In this screenshot of body camera footage obtained by the Bangor Daily News Rumford police officer Brad Gallant points a gun and a Taser at Brandon Dearborn in Mexico, Aug. 31, 2022. Credit: Courtesy of the Office of the Maine Attorney General

For the third year in a row, a state panel that reviews Maine police officers’ use of deadly force has called for more mental health and substance use disorder services to be deployed at the local level to help mitigate potentially deadly encounters with police. 

Maine’s Deadly Force Review Panel was created in 2019 to assess the uses of deadly force by police in the state and recommend ways officers can avoid violence in the future. Since its inception, the panel’s first, second and now third annual reports have all called for increased planning by law enforcement agencies around mental health issues and more crisis intervention services at the local level. 

The panel’s latest annual report, which was released Tuesday afternoon, specifically echoed calls for additional behavioral health and substance use disorder treatment resources, especially in rural areas, and better collaboration and communication between service providers and law enforcement. 

In particular, the panel urged expanding education and information around the use of protective custody and greater collaboration with mental health providers through the use of telehealth assessment options to restrict dangerous or unstable people’s access to weapons, according to the report. 

The panel has reviewed a total of 20 cases in the last three years in which deadly force was used. In all of those cases, 100 percent of the people subjected to deadly force were white, according to the panel. 

Of the 20 incidents reviewed, 74 percent of the people subjected to deadly force were “in a mental health crisis and/or suicidal,” according to the panel’s latest annual report.  

The panel also recommended that the Maine Department of Public Safety and a group of other law enforcement personnel develop a common records management system to ensure that there is greater access to information across the state. 

“The Panel recognizes that this would be an onerous and expensive goal to achieve, but the gaps in critical information being readily available to law enforcement compromise public safety by limiting law enforcement’s ability to develop responses to individuals with histories of violent behavior that have the best chance for a non-lethal resolution,” the panel said in its report.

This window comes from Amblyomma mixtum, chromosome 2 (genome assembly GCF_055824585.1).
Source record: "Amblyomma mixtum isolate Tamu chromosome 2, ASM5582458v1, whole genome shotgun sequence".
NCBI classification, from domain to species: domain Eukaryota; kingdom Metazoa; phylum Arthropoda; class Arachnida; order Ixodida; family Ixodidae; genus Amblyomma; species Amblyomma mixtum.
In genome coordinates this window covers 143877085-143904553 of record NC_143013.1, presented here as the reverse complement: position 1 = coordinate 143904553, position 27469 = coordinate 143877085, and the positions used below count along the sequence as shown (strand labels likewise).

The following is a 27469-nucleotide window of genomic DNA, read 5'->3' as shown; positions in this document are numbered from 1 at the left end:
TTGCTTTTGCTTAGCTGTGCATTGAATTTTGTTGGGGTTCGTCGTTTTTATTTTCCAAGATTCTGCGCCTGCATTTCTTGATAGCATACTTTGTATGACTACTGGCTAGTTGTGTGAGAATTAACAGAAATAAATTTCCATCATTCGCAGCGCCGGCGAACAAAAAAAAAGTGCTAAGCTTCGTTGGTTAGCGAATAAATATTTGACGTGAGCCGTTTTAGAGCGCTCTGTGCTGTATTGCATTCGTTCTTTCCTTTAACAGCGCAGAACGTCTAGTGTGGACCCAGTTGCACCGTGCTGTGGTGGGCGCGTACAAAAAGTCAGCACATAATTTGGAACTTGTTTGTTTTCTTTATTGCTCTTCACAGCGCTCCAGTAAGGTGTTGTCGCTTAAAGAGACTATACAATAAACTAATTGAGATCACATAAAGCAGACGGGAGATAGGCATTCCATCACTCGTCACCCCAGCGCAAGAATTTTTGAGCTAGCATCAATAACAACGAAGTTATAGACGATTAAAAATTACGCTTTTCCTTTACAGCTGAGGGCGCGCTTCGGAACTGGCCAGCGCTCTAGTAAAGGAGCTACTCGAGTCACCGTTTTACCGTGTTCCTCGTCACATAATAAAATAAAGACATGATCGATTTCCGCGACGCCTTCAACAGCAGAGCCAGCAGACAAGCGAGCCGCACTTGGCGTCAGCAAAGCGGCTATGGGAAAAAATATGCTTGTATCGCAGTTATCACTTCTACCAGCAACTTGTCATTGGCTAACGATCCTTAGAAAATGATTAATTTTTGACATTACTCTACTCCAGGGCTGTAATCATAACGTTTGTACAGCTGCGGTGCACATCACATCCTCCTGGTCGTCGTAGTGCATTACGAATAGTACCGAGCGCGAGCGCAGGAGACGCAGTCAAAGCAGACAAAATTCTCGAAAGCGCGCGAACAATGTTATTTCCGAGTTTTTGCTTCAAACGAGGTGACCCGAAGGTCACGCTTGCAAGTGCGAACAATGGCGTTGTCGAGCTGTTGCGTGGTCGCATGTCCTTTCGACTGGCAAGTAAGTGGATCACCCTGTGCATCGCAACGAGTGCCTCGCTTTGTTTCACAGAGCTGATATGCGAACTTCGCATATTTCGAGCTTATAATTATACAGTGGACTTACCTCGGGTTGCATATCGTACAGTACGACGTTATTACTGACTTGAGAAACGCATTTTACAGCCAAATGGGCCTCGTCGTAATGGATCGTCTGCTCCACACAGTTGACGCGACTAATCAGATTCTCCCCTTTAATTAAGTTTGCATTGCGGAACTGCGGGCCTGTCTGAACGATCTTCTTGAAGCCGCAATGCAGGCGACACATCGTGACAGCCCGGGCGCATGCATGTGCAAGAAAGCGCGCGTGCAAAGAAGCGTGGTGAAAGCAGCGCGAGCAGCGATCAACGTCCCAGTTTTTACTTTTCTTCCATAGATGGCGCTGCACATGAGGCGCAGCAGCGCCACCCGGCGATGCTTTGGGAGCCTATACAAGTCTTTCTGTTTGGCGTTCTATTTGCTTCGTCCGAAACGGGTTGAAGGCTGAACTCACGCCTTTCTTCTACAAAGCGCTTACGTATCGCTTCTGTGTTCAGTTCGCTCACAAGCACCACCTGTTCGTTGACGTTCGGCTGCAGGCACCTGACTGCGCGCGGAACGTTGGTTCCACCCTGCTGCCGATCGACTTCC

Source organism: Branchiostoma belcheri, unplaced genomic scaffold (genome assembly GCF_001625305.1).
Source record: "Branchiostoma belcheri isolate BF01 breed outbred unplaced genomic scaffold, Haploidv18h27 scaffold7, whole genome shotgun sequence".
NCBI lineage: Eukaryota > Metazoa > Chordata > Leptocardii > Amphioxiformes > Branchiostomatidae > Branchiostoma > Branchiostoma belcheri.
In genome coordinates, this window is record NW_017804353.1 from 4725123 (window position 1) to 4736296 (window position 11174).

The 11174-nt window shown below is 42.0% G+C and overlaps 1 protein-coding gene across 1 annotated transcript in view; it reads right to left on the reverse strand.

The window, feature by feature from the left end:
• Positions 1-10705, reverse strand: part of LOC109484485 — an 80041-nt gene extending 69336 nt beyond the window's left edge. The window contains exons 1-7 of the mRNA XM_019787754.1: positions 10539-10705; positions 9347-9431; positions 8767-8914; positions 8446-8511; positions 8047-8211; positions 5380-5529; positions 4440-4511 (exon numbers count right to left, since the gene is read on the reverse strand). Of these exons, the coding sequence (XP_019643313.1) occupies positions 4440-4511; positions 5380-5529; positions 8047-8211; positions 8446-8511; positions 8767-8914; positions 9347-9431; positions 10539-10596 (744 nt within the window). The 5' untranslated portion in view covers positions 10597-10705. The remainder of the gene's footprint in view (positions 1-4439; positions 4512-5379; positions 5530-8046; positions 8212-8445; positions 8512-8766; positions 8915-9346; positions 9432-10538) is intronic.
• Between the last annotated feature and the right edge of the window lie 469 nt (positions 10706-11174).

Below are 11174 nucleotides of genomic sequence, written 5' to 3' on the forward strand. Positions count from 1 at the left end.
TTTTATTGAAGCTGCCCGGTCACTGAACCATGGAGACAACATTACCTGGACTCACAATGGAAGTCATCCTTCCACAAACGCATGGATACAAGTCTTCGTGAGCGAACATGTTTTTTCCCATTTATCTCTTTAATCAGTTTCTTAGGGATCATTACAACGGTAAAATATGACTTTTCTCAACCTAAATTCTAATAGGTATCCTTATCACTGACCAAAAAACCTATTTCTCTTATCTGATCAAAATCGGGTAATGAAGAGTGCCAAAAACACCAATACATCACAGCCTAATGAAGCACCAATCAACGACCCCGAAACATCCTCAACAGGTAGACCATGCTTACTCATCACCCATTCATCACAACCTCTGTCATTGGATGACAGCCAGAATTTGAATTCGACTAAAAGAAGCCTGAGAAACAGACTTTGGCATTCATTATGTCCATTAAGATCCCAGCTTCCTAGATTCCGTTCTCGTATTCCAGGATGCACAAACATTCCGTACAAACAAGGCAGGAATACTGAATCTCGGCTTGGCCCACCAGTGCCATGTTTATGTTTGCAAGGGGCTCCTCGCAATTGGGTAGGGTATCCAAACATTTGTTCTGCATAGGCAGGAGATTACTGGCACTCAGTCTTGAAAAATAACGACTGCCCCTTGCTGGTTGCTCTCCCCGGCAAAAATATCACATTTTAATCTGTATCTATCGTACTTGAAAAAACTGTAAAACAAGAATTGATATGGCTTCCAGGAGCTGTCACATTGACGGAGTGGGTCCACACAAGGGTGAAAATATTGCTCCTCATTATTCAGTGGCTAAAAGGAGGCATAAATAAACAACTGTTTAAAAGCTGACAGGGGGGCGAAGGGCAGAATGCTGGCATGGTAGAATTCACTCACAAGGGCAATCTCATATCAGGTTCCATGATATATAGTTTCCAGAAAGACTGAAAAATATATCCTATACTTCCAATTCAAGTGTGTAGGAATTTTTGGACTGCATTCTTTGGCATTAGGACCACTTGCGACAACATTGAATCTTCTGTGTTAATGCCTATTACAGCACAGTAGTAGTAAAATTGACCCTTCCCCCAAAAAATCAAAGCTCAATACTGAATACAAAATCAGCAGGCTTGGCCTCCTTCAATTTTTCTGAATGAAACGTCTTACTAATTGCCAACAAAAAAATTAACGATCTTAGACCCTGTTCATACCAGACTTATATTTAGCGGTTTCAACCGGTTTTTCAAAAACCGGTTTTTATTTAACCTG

Other key recommendations include an emphasis on more training for all law enforcement agencies on the use of less-lethal methods of force, and increased use of body-worn cameras and cruiser cameras during an incident that has the potential for deadly force. 

The panel also noted that law enforcement agencies across the state are concerned and frustrated over the length of time it takes the Office of the Attorney General to review incidents of deadly force. 

According to the panel’s review, if the incident took place before 2019, the AG’s office took an average of 28 months to complete its review. If the incident took place in 2019, it took an average of 27 months for the AG’s office to complete its review. If the incident was in 2020, it took the office an average of 11 months to complete its review, according to the panel. 

In October 2021, a new statute went into effect that charges the attorney general’s office with completing its reviews of deadly force incidents within 180 days and so far the deadly force review panel has not been made aware of any pending investigations that will not meet this new deadline. 

Since the panel’s inception in 2019, there have been 36 instances of deadly force across Maine. The panel’s review of incidents is confined to those already investigated and closed by the Maine attorney general’s office. 

Avatar photo

Sawyer Loftus

Sawyer Loftus is an investigative reporter at the Bangor Daily News. A graduate of the University of Vermont, Sawyer grew up in Vermont where he worked for Vermont Public Radio, The Burlington Free Press...